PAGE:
39. NRC (National Research Council). 2000. Ecological Indicators for the Nation. National Academy Press, Washington, DC, USA.Google Scholar
  40. Oldham, M. J., W. D. Bakowsky, and D. A. Sutherland. 1995. Floristic quality assessment system for southern Ontario. Ontario Ministry of Natural Resources, Natural Heritage Information Centre, Peterborough, Ontario, Canada.Google Scholar
  41. Otte, M. L. 2001. What is stress to a wetland plant? Environmental and Experimental Botany 46: 195–202.CrossRefGoogle Scholar
  42. Poling, T. C., M. G. Banker, and L. M. Jablonski. 2003. Quadratlevel floristic quality index reflects shifts in composition of a restored tallgrass prairie (Ohio). Ecological Restoration 21: 144–145.Google Scholar
  43. Rapport, D. J., H. A. Regier, and T. C. Hutchinson. 1985. Ecosystem behavior under stress. American Naturalist 125: 617–640.CrossRefGoogle Scholar
  44. Rooney, T. P. and D. A. Rogers. 2002. The modified floristic quality index. Natural Areas Journal 22: 340–344.Google Scholar
  45. Rosenzweig, M. L. 1995. Species Diversity in Space and Time. Cambridge University Press, Cambridge, UK.Google Scholar
  46. Rothrock, P. E. 2004. Floristic quality assessment in Indiana: the concept, use, and development of coefficients of conservatism. Indiana Department of Environmental Management, Office of Water Quality, Indianapolis, IN, USA. Final report for ARN A305-4-53, EPA Wetland Program Development Grant CD975586-01.Google Scholar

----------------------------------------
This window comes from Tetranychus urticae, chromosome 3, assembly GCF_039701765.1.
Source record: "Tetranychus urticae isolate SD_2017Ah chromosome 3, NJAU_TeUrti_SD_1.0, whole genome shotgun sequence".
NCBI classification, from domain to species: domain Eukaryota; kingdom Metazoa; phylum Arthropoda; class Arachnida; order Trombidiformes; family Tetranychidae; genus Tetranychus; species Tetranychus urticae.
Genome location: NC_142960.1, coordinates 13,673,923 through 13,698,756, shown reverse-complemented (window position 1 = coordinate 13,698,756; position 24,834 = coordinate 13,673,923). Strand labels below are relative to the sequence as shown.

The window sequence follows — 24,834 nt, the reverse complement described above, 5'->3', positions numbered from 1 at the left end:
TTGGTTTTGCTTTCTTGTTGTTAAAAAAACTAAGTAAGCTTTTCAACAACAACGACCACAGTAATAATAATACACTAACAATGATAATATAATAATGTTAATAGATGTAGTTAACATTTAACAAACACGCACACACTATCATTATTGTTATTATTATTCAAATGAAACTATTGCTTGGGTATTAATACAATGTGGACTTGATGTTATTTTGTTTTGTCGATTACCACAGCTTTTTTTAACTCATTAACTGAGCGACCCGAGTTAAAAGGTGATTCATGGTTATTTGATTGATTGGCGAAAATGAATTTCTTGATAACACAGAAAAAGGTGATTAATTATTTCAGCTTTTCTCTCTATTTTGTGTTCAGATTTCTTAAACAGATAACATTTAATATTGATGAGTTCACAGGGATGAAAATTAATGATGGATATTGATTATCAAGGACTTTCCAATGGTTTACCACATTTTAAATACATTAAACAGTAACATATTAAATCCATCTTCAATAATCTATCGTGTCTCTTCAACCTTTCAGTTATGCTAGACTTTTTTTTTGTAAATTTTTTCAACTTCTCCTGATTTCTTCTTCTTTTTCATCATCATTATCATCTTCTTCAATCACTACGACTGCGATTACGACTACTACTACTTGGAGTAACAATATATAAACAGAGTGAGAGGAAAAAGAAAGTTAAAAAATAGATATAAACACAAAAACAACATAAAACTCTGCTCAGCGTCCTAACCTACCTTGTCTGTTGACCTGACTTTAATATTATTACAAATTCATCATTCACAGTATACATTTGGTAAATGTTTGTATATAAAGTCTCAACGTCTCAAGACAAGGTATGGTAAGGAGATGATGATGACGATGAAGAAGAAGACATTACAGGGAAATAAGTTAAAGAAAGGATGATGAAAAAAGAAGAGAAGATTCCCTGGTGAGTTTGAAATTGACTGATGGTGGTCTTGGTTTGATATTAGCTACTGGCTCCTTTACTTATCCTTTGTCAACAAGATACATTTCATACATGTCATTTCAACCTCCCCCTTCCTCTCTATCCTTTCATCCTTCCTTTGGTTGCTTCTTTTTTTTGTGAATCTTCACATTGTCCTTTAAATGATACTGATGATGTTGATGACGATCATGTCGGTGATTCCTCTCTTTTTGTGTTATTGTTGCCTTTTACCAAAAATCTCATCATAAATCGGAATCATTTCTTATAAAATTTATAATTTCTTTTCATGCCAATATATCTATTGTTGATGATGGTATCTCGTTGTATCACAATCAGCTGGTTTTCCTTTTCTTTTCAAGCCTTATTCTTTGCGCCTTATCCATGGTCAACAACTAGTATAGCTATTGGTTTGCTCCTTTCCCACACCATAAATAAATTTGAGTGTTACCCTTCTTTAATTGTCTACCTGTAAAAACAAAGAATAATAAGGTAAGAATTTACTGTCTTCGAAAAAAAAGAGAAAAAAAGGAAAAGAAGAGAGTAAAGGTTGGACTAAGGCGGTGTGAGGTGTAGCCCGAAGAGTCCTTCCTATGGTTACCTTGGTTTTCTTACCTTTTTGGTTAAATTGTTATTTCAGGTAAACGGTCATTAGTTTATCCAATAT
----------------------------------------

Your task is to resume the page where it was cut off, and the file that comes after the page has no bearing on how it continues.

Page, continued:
47. Sanzone, S. and A. McElroy (eds.). 1998. Ecological impacts and evaluation criteria for the use of structures in marsh management. U.S. Environmental Protection Agency, Science Advisory Board, Ecological Processes and Effects Committee, Marsh Management Subcommittee, Washington, DC, USA. EPA-S AB-EPEC-98-003.Google Scholar
  48. Swink, F. A. and G. S. Wilhelm. 1994. Plants of the Chicago Region, fourth edition. Morton Arboretum, Lisle, IL, USA.Google Scholar
  49. Taft, J. B., G. S. Wilhelm, D. M. Ladd, and L. A. Masters. 1997. Floristic quality assessment for vegetation in Illinois: a method for assessing vegetation integrity. Erigenia 15: 3–95.Google Scholar